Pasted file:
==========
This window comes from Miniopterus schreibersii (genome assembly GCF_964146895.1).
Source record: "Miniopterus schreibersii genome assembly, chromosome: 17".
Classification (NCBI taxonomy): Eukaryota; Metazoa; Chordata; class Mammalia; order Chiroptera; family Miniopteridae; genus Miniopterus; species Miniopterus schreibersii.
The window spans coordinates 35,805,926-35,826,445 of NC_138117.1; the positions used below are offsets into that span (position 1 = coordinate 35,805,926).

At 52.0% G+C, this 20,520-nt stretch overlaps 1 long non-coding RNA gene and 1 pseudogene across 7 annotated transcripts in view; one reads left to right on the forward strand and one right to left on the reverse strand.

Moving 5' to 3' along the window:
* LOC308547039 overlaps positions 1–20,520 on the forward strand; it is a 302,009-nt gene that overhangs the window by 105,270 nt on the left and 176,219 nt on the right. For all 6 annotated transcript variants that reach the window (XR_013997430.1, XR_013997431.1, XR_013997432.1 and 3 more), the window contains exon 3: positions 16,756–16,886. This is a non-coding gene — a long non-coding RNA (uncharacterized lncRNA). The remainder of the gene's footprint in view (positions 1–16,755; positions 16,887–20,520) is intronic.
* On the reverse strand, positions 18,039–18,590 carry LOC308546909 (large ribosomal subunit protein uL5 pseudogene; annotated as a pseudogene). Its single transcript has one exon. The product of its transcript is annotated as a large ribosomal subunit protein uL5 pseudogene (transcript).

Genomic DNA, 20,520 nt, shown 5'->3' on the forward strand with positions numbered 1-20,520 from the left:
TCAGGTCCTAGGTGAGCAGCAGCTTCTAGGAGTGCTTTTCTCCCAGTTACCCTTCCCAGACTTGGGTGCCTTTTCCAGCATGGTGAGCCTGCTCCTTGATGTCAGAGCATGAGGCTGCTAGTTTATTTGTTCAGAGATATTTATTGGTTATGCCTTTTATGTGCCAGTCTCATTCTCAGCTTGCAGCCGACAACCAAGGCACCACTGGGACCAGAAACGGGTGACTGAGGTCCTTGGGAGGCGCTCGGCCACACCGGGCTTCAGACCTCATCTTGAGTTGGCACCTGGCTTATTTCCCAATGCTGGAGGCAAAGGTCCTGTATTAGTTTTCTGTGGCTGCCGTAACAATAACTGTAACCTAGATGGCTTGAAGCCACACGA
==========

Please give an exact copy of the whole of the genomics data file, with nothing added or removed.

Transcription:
This window comes from Miniopterus schreibersii (genome assembly GCF_964146895.1).
Source record: "Miniopterus schreibersii genome assembly, chromosome: 17".
Classification (NCBI taxonomy): Eukaryota; Metazoa; Chordata; class Mammalia; order Chiroptera; family Miniopteridae; genus Miniopterus; species Miniopterus schreibersii.
The window spans coordinates 35,805,926-35,826,445 of NC_138117.1; the positions used below are offsets into that span (position 1 = coordinate 35,805,926).

At 52.0% G+C, this 20,520-nt stretch overlaps 1 long non-coding RNA gene and 1 pseudogene across 7 annotated transcripts in view; one reads left to right on the forward strand and one right to left on the reverse strand.

Moving 5' to 3' along the window:
* LOC308547039 overlaps positions 1–20,520 on the forward strand; it is a 302,009-nt gene that overhangs the window by 105,270 nt on the left and 176,219 nt on the right. For all 6 annotated transcript variants that reach the window (XR_013997430.1, XR_013997431.1, XR_013997432.1 and 3 more), the window contains exon 3: positions 16,756–16,886. This is a non-coding gene — a long non-coding RNA (uncharacterized lncRNA). The remainder of the gene's footprint in view (positions 1–16,755; positions 16,887–20,520) is intronic.
* On the reverse strand, positions 18,039–18,590 carry LOC308546909 (large ribosomal subunit protein uL5 pseudogene; annotated as a pseudogene). Its single transcript has one exon. The product of its transcript is annotated as a large ribosomal subunit protein uL5 pseudogene (transcript).

Genomic DNA, 20,520 nt, shown 5'->3' on the forward strand with positions numbered 1-20,520 from the left:
TCAGGTCCTAGGTGAGCAGCAGCTTCTAGGAGTGCTTTTCTCCCAGTTACCCTTCCCAGACTTGGGTGCCTTTTCCAGCATGGTGAGCCTGCTCCTTGATGTCAGAGCATGAGGCTGCTAGTTTATTTGTTCAGAGATATTTATTGGTTATGCCTTTTATGTGCCAGTCTCATTCTCAGCTTGCAGCCGACAACCAAGGCACCACTGGGACCAGAAACGGGTGACTGAGGTCCTTGGGAGGCGCTCGGCCACACCGGGCTTCAGACCTCATCTTGAGTTGGCACCTGGCTTATTTCCCAATGCTGGAGGCAAAGGTCCTGTATTAGTTTTCTGTGGCTGCCGTAACAATAACTGTAACCTAGATGGCTTGAAGCCACACGA